Clearwater goes to Albany for Hudson River Advocacy Day



Yesterday Clearwater’s Executive Director David Toman, Environmental Action Director Jen Benson, and Board Member Steve Stanne participated in Hudson River Advocacy Day, joining fellow advocates in visiting Senators and Assemblymembers urging them to support critical environmental funding.

Although voted on independently, when looked at collectively, the bills advocated for during Hudson River Advocacy Day show the potential for what the future could look like – a Hudson River safe for swimming, communities with reliable drinking water and wastewater infrastructure, and robust opportunities to access, experience, and learn from our river.

The bills centered during Hudson River Advocacy Day are summarized below:

Environmental Protection Fund (EPF)

Support a $400 million (EPF), opposing the proposed $25 million cut

First enacted in 1993, the Environmental Protection Fund (EPF) provides critical funding to protect clean air and water, restore habitat, reduce waste and pollution, improve infrastructure, and create new opportunities for New Yorkers to access the outdoors. Governor Hochul’s Executive Budget proposed a $400 million EPF, but included a troubling provision allowing for $25 million to be used to cover state agency staff costs, reducing the amount of funding available for communities. While funding for New York State agencies is critical, it should not be at the expense of funding for projects that protect clean water, conserve forests, create new parks and trails, support environmental education, and needed infrastructure investments.

Learn more about the Environmental Protection Fund from the New Yorkers for Clean Water and Jobs Coalition of which Clearwater is a member. 


Hudson River Estuary Program & Mohawk Basin Programs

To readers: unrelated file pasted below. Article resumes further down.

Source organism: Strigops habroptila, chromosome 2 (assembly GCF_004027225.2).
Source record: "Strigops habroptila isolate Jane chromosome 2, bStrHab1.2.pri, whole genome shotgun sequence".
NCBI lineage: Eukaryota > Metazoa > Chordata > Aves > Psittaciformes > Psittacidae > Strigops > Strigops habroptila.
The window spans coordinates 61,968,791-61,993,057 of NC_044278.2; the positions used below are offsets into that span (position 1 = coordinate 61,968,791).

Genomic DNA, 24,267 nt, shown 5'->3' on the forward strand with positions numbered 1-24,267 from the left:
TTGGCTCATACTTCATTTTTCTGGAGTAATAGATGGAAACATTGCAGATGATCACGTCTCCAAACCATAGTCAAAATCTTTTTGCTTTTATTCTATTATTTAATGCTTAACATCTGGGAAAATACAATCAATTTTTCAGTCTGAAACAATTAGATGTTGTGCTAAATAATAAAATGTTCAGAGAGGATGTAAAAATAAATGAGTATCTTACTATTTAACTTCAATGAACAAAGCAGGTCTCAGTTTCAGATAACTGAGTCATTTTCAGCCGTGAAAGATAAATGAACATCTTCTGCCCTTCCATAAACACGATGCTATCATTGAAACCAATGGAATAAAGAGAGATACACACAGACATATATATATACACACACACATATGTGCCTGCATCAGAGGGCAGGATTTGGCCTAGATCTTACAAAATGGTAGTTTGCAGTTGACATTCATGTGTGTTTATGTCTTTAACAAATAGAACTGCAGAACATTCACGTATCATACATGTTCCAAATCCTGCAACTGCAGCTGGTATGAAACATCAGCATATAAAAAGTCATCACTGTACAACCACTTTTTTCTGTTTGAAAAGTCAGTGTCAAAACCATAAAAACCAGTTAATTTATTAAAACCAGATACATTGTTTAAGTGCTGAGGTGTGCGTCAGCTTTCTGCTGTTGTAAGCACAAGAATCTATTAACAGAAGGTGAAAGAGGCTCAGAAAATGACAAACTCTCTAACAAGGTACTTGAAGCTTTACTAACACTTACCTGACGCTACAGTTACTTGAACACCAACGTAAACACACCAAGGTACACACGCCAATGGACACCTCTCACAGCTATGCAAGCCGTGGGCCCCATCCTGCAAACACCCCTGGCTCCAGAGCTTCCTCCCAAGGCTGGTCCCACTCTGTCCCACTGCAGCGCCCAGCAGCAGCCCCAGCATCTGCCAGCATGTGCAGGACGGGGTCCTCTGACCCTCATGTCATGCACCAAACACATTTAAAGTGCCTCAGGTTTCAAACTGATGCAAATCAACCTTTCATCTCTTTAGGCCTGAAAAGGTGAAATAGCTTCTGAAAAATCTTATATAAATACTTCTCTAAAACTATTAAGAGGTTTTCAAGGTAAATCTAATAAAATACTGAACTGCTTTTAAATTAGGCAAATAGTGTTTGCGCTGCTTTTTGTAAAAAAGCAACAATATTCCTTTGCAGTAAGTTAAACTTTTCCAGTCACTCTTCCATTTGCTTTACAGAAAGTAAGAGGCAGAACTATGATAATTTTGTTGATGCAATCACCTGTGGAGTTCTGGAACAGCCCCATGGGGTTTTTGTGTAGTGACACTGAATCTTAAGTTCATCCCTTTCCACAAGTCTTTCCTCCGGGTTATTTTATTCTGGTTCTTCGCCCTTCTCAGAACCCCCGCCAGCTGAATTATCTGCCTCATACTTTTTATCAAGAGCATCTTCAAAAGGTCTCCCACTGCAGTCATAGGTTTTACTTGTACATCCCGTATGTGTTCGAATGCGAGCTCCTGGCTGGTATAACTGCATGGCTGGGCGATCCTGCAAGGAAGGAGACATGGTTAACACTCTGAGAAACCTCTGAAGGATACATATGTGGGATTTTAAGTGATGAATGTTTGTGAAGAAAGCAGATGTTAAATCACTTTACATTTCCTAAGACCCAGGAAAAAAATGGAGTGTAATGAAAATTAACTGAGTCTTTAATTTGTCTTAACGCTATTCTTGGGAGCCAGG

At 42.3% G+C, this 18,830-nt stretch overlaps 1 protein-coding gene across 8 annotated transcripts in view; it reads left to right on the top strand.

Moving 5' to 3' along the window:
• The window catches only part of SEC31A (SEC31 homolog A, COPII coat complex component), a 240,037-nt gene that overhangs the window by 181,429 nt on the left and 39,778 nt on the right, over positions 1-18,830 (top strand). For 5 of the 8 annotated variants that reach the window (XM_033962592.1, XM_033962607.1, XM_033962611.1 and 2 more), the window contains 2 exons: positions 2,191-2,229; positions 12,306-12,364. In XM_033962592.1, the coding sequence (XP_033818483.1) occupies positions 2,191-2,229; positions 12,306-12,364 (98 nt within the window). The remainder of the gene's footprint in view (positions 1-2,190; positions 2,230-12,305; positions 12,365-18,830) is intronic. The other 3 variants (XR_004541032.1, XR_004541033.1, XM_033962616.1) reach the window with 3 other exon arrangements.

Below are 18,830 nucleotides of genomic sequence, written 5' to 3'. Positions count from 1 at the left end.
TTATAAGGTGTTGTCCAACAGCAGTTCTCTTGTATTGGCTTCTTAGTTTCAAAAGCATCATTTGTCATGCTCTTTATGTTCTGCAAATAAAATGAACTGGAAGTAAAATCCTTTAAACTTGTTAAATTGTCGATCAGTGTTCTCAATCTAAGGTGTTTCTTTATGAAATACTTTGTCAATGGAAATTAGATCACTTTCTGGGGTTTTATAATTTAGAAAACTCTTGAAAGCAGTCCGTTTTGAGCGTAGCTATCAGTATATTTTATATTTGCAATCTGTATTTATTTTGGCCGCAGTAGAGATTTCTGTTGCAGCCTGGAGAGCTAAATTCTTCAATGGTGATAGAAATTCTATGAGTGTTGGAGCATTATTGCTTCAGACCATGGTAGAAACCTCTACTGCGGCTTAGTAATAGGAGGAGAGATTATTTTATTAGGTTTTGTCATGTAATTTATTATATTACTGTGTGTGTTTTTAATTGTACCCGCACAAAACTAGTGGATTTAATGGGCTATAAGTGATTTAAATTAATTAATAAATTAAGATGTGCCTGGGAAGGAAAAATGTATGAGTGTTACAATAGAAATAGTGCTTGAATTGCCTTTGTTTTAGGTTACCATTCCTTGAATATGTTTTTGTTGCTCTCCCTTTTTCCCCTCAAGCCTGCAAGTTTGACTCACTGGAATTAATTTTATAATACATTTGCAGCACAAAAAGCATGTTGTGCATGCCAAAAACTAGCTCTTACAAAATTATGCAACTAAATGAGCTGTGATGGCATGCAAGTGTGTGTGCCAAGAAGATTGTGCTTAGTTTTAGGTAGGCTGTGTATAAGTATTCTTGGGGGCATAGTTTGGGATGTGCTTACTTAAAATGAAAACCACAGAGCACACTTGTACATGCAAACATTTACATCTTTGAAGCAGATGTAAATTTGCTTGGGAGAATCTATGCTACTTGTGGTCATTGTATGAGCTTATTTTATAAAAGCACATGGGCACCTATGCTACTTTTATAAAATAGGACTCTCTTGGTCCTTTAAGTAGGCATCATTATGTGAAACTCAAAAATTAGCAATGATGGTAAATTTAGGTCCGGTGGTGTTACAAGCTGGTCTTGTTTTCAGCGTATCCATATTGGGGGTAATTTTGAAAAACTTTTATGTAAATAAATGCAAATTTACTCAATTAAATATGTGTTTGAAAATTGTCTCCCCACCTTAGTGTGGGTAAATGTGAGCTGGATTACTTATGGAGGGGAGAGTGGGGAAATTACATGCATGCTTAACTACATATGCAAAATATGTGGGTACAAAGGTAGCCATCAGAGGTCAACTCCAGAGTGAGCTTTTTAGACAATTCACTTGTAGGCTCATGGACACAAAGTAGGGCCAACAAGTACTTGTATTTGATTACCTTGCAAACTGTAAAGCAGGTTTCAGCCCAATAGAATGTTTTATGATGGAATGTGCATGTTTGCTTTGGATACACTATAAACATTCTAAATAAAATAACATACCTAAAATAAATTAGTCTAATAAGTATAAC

Restore to $7.5 million, reject $250,000 cut

Funded through the EPF, the Hudson River Estuary Program (HREP) & Mohawk Basin Program are critical to protecting and improving water quality in the Hudson River and its largest tributary, the Mohawk River. The HREP funds high-impact local programs such as climate adaptation planning, watershed management planning, natural resource inventories, and open space plans – tools often not accessible to underresourced communities without funding from HREP. Furthermore, the program funds internships and educational programs like the Day in the Life of the Hudson River and supports expanded access to the Hudson River by funding new parks and boat launches.


Clean Water Infrastructure Act (CWIA)

Fund at $600, reject $250 million cut

Since 2017, the CWIA has been funded at $500 million per year to support wastewater and drinking water projects needed to reduce pollution and protect drinking water quality. Water infrastructure across the Hudson Valley and New York State is in disrepair, and under increased stress from climate change. New York needs more funding for this program, not less, to ensure the safety of our drinking water supplies and the health of our waterways.



Support $160 million for this initiative

Announced by Governor Hochul in 2023, the NY SWIMS initiative seeks to increase access to swimming facilities across New York State. The Hudson River has just 4 public swimming beaches, while Long Island boasts over 200. The initiative must explore and support the expansion of new swimming sites along the Hudson River and support the maintenance of existing swimming beaches.

New York State Parks Capital Funding

Restore to $250 million, and infuse $100 million

Robust funding is needed for parks across New York State. The COVID pandemic brought a great influx of appreciation for and use of parks, which remains high four years later. Funding for parks is desperately needed to address climate change impacts, needed maintenance, expand accessibility, and fund programming. Funding for NYS Parks must be maintained at a $250 million level in addition to the one-time additional $100 million.


Clean Water, Clean Air, and Green Jobs Bond Act Implementation

In November 2022, voters across New York State approved the Clean Water, Clean Air, and Green Jobs Bond Act creating $4.20 billion in bonds for projects related to the environment, natural resources, water infrastructure, and climate change mitigation. The bond act was created to supplement, and not replace funding for other programs. It’s critical to the spirit of the Clean Water, Clean Air, and Green Jobs Bond Act which was overwhelmingly approved by voters to ensure robust environmental funding on top of the bond act funding.

Thank you to our partners at Scenic Hudson and Riverkeeper for organizing – it was a wonderful day to gather with fellow advocates and advocate for funding to support the long-term health of the Hudson River and its communities.